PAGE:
This is a pet idea of mine which I thought I'd share. Fix a prime $q$ congruent to $1 \bmod 4$ and define a sequence $F_n$ by $F_0 = 0, F_1 = 1$, and

$\displaystyle F_{n+2} = F_{n+1} + \frac{q-1}{4} F_n.$

Then $F_n = \frac{\alpha^n - \beta^n}{\alpha - \beta}$ where $\alpha, \beta$ are the two roots of $f(x) = x^2 - x - \frac{q-1}{4}$. When $q = 5$ we recover the ordinary Fibonacci numbers. The discriminant of $f(x)$ is $q$, so it splits $\bmod p$ if and only if $q$ is a quadratic residue $\bmod p$.

If $\left( \frac{q}{p} \right) = -1$, then the Frobenius morphism $x \mapsto x^p$ swaps $\alpha$ and $\beta$ (working over $\mathbb{F}_p$), hence $F_p \equiv -1 \bmod p$. And if $\left( \frac{q}{p} \right) = 1$, then the Frobenius morphism fixes $\alpha$ and $\beta$, hence $F_p \equiv 1 \bmod p$. In other words,

$\displaystyle F_p \equiv \left( \frac{q}{p} \right) \bmod p.$

Quadratic reciprocity in this case is equivalent to the statement that

$\displaystyle F_p \equiv \left( \frac{p}{q} \right) \bmod p.$

Question: Does anyone have any ideas about how to prove this directly, thereby proving quadratic reciprocity in the case that $q \equiv 1 \bmod 4$?

My pet approach is to think of $F_p$ as counting the number of ways to tile a row of length $p-1$ by tiles of size $1$ and $2$, where there is one type of tile of size $1$ and $\frac{q-1}{4}$ types of tiles of size $2$. The problem is that I don't see, say, an obvious action of the cyclic group $\mathbb{Z}/p\mathbb{Z}$ on this set. Any ideas?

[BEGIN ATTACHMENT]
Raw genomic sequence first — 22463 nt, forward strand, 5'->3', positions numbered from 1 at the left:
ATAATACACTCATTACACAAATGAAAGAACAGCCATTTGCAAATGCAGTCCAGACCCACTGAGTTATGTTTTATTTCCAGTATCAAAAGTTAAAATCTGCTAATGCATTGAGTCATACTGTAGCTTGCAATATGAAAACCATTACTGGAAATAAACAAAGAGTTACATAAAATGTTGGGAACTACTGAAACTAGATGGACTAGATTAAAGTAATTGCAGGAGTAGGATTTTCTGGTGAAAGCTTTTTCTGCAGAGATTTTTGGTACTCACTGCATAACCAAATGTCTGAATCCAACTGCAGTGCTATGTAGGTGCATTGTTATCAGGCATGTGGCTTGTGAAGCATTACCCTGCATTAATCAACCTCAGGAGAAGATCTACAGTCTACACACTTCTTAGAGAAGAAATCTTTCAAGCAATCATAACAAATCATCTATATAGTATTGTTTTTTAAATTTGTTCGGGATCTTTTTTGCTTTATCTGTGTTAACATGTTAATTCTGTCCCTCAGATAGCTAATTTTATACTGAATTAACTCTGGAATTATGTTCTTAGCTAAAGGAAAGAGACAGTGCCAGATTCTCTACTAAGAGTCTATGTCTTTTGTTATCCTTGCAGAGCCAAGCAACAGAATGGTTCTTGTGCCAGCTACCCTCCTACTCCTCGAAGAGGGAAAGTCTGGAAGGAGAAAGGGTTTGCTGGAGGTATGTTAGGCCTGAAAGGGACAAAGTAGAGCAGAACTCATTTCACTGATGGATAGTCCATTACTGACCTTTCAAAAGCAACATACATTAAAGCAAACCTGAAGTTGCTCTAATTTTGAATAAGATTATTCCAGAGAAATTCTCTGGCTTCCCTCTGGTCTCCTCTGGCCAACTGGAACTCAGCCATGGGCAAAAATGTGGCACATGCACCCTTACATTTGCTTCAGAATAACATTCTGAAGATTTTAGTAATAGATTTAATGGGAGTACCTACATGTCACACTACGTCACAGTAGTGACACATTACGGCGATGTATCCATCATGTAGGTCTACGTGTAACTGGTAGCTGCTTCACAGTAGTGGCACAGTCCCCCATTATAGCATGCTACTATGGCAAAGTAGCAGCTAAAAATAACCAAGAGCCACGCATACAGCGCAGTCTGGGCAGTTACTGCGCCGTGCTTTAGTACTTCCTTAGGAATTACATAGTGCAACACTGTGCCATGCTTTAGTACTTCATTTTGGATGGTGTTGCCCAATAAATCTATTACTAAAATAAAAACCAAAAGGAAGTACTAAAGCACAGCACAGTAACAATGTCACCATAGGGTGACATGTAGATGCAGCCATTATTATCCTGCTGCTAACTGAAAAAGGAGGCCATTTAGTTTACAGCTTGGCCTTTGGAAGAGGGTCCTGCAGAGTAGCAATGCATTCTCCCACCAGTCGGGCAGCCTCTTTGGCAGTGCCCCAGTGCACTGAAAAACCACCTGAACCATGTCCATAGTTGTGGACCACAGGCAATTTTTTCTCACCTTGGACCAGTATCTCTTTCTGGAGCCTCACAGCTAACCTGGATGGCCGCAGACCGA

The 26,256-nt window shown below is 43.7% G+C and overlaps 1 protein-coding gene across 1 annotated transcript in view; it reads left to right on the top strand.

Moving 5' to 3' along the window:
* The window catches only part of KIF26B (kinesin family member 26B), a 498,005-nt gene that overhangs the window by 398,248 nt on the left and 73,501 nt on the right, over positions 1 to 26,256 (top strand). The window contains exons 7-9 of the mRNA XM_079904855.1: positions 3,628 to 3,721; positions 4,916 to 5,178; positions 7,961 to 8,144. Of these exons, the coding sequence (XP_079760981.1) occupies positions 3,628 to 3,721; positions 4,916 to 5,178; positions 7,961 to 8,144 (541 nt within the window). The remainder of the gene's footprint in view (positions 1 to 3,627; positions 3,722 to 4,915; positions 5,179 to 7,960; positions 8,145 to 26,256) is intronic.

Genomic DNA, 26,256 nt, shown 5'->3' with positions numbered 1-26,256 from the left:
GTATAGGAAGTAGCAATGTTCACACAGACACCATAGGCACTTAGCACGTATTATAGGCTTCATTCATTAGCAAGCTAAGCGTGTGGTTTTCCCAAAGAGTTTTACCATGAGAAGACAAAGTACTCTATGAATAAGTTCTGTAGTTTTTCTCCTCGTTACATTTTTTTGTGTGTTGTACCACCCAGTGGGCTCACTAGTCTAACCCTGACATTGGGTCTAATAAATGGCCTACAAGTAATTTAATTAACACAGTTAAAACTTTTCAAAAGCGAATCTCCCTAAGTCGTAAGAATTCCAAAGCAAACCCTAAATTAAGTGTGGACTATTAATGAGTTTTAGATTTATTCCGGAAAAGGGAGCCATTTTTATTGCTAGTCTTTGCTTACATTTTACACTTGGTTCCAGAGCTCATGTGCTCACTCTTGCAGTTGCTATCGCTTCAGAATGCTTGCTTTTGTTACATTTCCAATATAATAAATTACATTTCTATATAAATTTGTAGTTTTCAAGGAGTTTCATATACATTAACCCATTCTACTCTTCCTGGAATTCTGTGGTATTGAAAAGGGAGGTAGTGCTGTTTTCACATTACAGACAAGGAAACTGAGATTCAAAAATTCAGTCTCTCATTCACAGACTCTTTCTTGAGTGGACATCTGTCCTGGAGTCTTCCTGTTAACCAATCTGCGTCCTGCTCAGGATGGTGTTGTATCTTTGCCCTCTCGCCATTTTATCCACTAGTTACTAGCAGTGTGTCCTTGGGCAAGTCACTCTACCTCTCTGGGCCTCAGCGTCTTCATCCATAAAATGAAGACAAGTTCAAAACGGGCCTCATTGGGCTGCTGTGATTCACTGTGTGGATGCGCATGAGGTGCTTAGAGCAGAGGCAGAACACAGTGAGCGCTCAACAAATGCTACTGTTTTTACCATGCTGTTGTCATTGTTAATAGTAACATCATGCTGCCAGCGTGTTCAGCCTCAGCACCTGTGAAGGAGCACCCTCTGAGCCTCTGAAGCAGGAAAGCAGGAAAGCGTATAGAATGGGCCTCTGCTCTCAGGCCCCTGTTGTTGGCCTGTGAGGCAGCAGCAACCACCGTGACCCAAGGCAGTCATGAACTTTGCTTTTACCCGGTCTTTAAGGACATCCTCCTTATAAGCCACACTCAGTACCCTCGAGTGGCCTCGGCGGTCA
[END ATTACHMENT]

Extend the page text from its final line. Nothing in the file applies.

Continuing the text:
• $\begingroup$ @Q.Yuan: Hi did you look at this paper, this may contain what you need. projecteuclid.org/… $\endgroup$ – anonymous Aug 14 '10 at 21:02
  • 6
    $\begingroup$ @Chandru1: the paper doesn't seem to be relevant. $\endgroup$ – Qiaochu Yuan Aug 14 '10 at 21:48
  • $\begingroup$ do you have a path interpretation for F_n (like the one we now for q=5)? (maybe it would be easier to find Z/p-action there) $\endgroup$ – Grigory M Aug 14 '10 at 22:37
  • $\begingroup$ Yes; it comes from the tiling interpretation. F_n counts paths on the graph with adjacency matrix [[1 1][(q-1)/4 0]]. $\endgroup$ – Qiaochu Yuan Aug 15 '10 at 3:40
  • $\begingroup$ @Qiaochu Yuan: well, of course, but this one doesn't seem to be the "right" path interpretation, since it doesn't give the path graph of length 4 for q=5 (motivation: I don't like strange number (q-1)/4 — a path of length q-1 looks much better) $\endgroup$ – Grigory M Aug 15 '10 at 11:03

The following paper seems to answer your question: P. T. Young, "Quadratic reciprocity via Lucas sequences", Fibonacci Quart. 33 (1995), no. 1, 78–81.

Here's its MathSciNet Review by A. Grytczuk:

Let $\{\gamma_n\}^\infty_{n=0}$ be a given Lucas sequence defined by $\gamma_0=0$, $\gamma_1=1$, $\gamma_{n+1}=\lambda \gamma_n+\mu \gamma_{n-1}$, $n\geq 1$, $\lambda, \mu\in{\bf Z}$, and let $q$ be an odd prime such that $D=(\frac{-1}q)q=\lambda^2+4\mu$. Then the author proves that there is a unique formal power series $\Phi$ with integer coefficients and constant term zero such that (1) $\sum^\infty_{n=1}\gamma_n\Phi^n(t)/n=\sum^\infty_{n=1}(\frac nq)t^n/n$ holds, where $(\frac nq)$ is the Legendre symbol.
From this result follows the Gauss law of quadratic reciprocity in the following form: (2) $(\frac pq)=(\frac Dp)$, where $p$, $q$ are distinct odd primes and $D=(\frac{-1}q) q=\lambda^2+4\mu$.

Here's the direct link to the paper.

  • $\begingroup$ Glanced at the paper. It's not quite as direct as I would've liked, since it uses Gauss sums, but there is an interesting connection with formal group laws towards the end. $\endgroup$ – Qiaochu Yuan Jan 8 '11 at 14:34

Your Answer

By clicking “Post Your Answer”, you agree to our terms of service, privacy policy and cookie policy

Not the answer you're looking for? Browse other questions tagged or ask your own question.